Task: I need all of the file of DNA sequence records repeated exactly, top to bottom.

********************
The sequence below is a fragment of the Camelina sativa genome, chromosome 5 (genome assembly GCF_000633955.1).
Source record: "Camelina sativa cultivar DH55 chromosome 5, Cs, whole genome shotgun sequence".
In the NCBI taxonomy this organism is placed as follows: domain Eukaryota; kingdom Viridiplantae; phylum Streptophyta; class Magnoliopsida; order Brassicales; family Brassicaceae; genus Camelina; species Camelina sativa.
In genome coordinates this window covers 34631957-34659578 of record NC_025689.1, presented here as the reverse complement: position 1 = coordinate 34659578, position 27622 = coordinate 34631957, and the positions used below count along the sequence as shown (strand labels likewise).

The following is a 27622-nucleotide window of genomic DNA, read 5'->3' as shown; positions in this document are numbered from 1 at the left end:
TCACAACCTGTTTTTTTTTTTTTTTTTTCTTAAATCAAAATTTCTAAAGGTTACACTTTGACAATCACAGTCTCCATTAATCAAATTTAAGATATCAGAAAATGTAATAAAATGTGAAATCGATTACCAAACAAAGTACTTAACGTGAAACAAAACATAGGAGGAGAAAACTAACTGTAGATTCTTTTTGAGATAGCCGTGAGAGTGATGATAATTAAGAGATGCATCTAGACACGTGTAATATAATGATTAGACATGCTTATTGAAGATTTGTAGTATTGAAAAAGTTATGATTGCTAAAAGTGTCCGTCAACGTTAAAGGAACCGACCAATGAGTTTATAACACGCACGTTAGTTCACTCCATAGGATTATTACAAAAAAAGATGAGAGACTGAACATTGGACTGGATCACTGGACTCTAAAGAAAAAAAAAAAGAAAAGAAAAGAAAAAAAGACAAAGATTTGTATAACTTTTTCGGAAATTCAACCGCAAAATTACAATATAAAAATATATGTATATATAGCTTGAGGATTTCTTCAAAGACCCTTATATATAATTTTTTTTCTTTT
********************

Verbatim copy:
The sequence below is a fragment of the Camelina sativa genome, chromosome 5 (genome assembly GCF_000633955.1).
Source record: "Camelina sativa cultivar DH55 chromosome 5, Cs, whole genome shotgun sequence".
In the NCBI taxonomy this organism is placed as follows: domain Eukaryota; kingdom Viridiplantae; phylum Streptophyta; class Magnoliopsida; order Brassicales; family Brassicaceae; genus Camelina; species Camelina sativa.
In genome coordinates this window covers 34631957-34659578 of record NC_025689.1, presented here as the reverse complement: position 1 = coordinate 34659578, position 27622 = coordinate 34631957, and the positions used below count along the sequence as shown (strand labels likewise).

The following is a 27622-nucleotide window of genomic DNA, read 5'->3' as shown; positions in this document are numbered from 1 at the left end:
TCACAACCTGTTTTTTTTTTTTTTTTTTCTTAAATCAAAATTTCTAAAGGTTACACTTTGACAATCACAGTCTCCATTAATCAAATTTAAGATATCAGAAAATGTAATAAAATGTGAAATCGATTACCAAACAAAGTACTTAACGTGAAACAAAACATAGGAGGAGAAAACTAACTGTAGATTCTTTTTGAGATAGCCGTGAGAGTGATGATAATTAAGAGATGCATCTAGACACGTGTAATATAATGATTAGACATGCTTATTGAAGATTTGTAGTATTGAAAAAGTTATGATTGCTAAAAGTGTCCGTCAACGTTAAAGGAACCGACCAATGAGTTTATAACACGCACGTTAGTTCACTCCATAGGATTATTACAAAAAAAGATGAGAGACTGAACATTGGACTGGATCACTGGACTCTAAAGAAAAAAAAAAAGAAAAGAAAAGAAAAAAAGACAAAGATTTGTATAACTTTTTCGGAAATTCAACCGCAAAATTACAATATAAAAATATATGTATATATAGCTTGAGGATTTCTTCAAAGACCCTTATATATAATTTTTTTTCTTTT